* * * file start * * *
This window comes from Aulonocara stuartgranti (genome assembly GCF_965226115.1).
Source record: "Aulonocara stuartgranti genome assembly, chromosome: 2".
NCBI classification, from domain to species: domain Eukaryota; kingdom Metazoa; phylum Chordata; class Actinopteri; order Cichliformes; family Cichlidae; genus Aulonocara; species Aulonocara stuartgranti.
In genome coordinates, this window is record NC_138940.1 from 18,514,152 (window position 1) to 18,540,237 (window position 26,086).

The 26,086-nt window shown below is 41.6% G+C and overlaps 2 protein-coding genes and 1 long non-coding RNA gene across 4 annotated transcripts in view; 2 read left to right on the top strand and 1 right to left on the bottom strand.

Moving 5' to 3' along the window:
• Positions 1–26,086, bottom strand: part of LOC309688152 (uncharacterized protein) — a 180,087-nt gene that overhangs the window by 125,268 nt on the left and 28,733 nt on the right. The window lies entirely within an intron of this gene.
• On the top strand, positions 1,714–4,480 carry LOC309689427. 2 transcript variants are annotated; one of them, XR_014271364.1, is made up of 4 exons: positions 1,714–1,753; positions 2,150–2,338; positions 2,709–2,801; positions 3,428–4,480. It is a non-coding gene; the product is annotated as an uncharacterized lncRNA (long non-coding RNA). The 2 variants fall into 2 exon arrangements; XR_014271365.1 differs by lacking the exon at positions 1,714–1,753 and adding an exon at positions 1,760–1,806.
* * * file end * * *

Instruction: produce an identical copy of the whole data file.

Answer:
This window comes from Aulonocara stuartgranti (genome assembly GCF_965226115.1).
Source record: "Aulonocara stuartgranti genome assembly, chromosome: 2".
NCBI classification, from domain to species: domain Eukaryota; kingdom Metazoa; phylum Chordata; class Actinopteri; order Cichliformes; family Cichlidae; genus Aulonocara; species Aulonocara stuartgranti.
In genome coordinates, this window is record NC_138940.1 from 18,514,152 (window position 1) to 18,540,237 (window position 26,086).

The 26,086-nt window shown below is 41.6% G+C and overlaps 2 protein-coding genes and 1 long non-coding RNA gene across 4 annotated transcripts in view; 2 read left to right on the top strand and 1 right to left on the bottom strand.

Moving 5' to 3' along the window:
• Positions 1–26,086, bottom strand: part of LOC309688152 (uncharacterized protein) — a 180,087-nt gene that overhangs the window by 125,268 nt on the left and 28,733 nt on the right. The window lies entirely within an intron of this gene.
• On the top strand, positions 1,714–4,480 carry LOC309689427. 2 transcript variants are annotated; one of them, XR_014271364.1, is made up of 4 exons: positions 1,714–1,753; positions 2,150–2,338; positions 2,709–2,801; positions 3,428–4,480. It is a non-coding gene; the product is annotated as an uncharacterized lncRNA (long non-coding RNA). The 2 variants fall into 2 exon arrangements; XR_014271365.1 differs by lacking the exon at positions 1,714–1,753 and adding an exon at positions 1,760–1,806.